The first thing they need to understand is that when you visit a supermarket, you know exactly what a packet of meat will cost you, but you don't have a clue in the butcher's shop. Butchers advertise the cost of the meat by weight, and ask you how much you want, but people have lost touch with weight and mental arithmetic. So if you venture into a butchers shop to buy some lamb chops, he'll probably ask you how thick you'd like them instead of how much do you have to spend. The result is people buy thicker chops than the supermarket sell, find the cost beyond their means and shop at the supermarket next time. If the butcher asked instead, "How much do you have to spend?" you'd get the same deal, but with better meat.
    And then there's the issue about having the time to shop. Our butcher is closed for most of time I'm in the village. We live in an age where for most households, two working adults are the norm. We frankly have been manipulated into a situation by housing cost where both adults in a family have to work. They have no option but to shop at the supermarket,
    And next is that if I type TES into google, the first options are Tesco. Butchers tend not to have websites. They don't tend to have email addresses. To order something from a butcher, you have to visit in person. But supermarkets made this easy. You can buy everything you need online and a nice man will deliver it for less than it would cost you to drive to the store and back. It's the obvious way forward, except you don't get the quality of food you hope for nor the choice of how thick you want your chops to be. You buy by the pack and the price.
    So I have a plan for all the supply teachers out there to earn a living and have a less depressing life. Go and talk to your butcher and ask if he will be interested in you promoting his business. Create a website local people can access and order their meat in the cuts they like, and most importantly of all, allow them to know what it's going to cost and allow them to vary the size of the cuts to suit their budget.
    And having taken their orders, deliver it. Give them recipes and advice how to cook it properly.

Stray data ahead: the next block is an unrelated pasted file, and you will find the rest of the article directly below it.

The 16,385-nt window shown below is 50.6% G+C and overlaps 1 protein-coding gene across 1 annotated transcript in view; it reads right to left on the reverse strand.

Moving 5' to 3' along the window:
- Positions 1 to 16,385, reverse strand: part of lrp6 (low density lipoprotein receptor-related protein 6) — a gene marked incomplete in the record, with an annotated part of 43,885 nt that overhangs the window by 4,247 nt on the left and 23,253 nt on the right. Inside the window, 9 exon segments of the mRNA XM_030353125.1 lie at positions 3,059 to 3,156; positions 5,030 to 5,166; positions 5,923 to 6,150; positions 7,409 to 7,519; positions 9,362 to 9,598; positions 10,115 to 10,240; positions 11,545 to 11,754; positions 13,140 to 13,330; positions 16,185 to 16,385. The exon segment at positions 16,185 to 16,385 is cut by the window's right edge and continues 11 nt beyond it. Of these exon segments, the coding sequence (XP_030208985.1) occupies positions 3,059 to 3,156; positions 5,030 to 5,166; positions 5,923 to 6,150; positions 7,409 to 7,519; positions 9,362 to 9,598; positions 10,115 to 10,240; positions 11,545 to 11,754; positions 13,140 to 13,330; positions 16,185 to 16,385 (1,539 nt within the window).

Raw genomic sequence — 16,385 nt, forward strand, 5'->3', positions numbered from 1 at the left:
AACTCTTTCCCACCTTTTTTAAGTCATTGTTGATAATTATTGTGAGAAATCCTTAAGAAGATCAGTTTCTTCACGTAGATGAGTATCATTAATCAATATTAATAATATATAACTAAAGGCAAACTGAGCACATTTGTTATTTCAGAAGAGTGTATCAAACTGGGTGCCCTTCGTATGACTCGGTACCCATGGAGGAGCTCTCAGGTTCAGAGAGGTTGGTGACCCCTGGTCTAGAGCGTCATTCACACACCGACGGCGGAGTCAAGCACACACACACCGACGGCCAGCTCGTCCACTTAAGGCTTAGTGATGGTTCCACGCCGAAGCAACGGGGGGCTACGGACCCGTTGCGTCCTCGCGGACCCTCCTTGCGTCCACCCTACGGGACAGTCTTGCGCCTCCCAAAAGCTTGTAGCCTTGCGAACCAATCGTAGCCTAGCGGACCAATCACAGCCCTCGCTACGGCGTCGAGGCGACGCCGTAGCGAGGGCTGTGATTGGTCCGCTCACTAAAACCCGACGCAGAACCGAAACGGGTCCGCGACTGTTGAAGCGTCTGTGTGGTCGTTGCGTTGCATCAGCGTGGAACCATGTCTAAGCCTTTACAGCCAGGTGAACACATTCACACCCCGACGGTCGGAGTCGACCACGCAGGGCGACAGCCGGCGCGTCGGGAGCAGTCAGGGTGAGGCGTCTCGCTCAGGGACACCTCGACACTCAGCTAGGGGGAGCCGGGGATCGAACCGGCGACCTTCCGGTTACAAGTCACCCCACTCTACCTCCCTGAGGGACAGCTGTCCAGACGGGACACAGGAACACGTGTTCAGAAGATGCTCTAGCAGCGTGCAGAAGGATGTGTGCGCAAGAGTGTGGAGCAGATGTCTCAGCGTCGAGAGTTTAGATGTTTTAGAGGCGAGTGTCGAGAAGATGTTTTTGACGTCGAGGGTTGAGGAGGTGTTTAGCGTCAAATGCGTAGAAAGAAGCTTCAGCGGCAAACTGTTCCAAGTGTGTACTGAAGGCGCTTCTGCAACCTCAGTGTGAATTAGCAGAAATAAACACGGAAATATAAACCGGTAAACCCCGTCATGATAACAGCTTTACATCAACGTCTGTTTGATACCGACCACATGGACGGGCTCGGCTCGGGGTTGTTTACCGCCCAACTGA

Basically do what the supermarkets try to do.but do it far better and win the custom back.
  9. giraffe

    giraffe New commenter

    How about a nice bay tree in a pot? Decorative and culinary!
  10. Si N. Tiffick

    Si N. Tiffick Occasional commenter

    My village butcher does all of this!
  11. modelmaker

    modelmaker Star commenter

    So has it improved his trade?
    Who are his main competitors? Supermarkets of other butchers? I ask this as regionally, I've found, there is variability on the number and proximity proximity of supermarkets to towns and villages based on the population.
  12. Si N. Tiffick

    Si N. Tiffick Occasional commenter

    I'd imagine so- he's recently taken on another chef to do the pies, quiche etc. He ships UK wide and delivers in the local area for free. He also supplies restaurants and bistros from here down the coast and up as far as the nearest city. People have always come far and wide to get their meat here- his Grandad set up the shop ages ago. I was in the shop recently and a woman in front of me was saying she loved being able to click in her order from work and collect it on the way home or have it delivered when she gets in (they deliver after the shop shuts in the evening as well as during the day to the locals). I'll PM you a link.
  13. modelmaker

    modelmaker Star commenter

    Please do. Your shop seems to be better organised than most small butchers, from what you say.
  14. nick909

    nick909 Star commenter

    Our butcher does all this too, MM.
    There are lots that do and those that survive do so because they move with the times.
    Ours is primarily successful because it has a city wide reputation for exceptional meat and old-fashioned standard of service, along with having moved with the times and offering mail order and online ordering, as well as a healthy mind for promotions and events that they email customers with regularly.
    I don't think we can solely blame the supermarkets for the butcher's decline. Supermarkets are just trying to make money, after all - we can't really begrudge them that. No, butchers have a responsilbility to move with the times - if they're not keeping up with the things the supermarkets are doing, then they've only got themselves to blame.